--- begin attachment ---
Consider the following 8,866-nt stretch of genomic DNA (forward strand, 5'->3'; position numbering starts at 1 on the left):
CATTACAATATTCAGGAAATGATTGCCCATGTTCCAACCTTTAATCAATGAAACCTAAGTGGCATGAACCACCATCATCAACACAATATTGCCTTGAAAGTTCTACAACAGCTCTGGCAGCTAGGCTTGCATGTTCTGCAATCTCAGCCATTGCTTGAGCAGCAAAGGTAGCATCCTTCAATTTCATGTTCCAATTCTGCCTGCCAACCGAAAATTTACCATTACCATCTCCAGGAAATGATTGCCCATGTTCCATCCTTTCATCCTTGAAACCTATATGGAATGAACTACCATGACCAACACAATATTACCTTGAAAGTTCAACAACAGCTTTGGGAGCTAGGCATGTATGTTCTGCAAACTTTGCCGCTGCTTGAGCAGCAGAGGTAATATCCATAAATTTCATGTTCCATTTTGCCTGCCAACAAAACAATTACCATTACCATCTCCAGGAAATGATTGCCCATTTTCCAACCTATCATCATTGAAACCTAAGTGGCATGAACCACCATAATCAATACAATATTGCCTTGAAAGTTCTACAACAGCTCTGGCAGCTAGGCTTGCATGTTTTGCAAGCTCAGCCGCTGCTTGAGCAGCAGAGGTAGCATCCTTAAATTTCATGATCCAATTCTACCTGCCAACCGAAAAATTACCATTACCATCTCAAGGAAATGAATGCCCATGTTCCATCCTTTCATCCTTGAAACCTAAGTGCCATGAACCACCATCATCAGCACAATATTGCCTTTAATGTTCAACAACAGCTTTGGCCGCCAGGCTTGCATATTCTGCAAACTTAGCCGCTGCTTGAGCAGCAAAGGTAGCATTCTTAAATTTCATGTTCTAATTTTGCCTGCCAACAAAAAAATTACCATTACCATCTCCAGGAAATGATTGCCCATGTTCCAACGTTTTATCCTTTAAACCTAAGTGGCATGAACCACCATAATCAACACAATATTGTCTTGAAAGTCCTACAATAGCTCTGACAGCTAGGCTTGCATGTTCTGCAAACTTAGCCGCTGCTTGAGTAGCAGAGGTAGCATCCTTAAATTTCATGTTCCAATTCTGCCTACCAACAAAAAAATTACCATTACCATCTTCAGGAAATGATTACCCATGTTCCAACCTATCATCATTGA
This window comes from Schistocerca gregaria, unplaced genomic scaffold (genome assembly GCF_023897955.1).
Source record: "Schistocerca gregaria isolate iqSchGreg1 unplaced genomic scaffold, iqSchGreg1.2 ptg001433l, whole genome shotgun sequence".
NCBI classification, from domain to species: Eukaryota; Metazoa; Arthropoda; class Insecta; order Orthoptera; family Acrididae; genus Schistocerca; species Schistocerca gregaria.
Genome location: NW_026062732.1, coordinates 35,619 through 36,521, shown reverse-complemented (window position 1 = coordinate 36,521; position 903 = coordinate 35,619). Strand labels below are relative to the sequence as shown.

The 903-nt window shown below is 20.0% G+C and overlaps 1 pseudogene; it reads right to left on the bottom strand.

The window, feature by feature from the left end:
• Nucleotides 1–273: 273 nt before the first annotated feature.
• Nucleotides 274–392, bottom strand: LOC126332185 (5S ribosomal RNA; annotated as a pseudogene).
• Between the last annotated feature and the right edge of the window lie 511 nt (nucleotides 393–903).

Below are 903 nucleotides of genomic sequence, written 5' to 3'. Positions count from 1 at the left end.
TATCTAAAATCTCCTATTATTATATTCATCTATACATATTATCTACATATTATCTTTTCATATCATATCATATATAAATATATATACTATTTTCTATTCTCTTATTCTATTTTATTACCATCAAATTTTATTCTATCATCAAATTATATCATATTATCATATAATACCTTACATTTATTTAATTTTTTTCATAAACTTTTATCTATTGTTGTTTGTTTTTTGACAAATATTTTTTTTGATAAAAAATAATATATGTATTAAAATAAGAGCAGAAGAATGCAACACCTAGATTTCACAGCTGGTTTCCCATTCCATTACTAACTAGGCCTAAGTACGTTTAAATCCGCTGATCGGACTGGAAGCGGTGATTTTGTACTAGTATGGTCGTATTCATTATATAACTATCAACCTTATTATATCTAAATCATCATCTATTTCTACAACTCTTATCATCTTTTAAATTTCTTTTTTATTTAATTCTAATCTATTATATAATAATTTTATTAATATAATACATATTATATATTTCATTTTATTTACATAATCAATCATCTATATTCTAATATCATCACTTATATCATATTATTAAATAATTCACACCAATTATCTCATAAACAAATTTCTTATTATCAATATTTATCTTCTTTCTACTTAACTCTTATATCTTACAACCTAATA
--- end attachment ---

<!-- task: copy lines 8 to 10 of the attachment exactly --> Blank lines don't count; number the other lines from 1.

The window, feature by feature from the left end:
• Nucleotides 1–273: 273 nt before the first annotated feature.
• Nucleotides 274–392, bottom strand: LOC126332185 (5S ribosomal RNA; annotated as a pseudogene).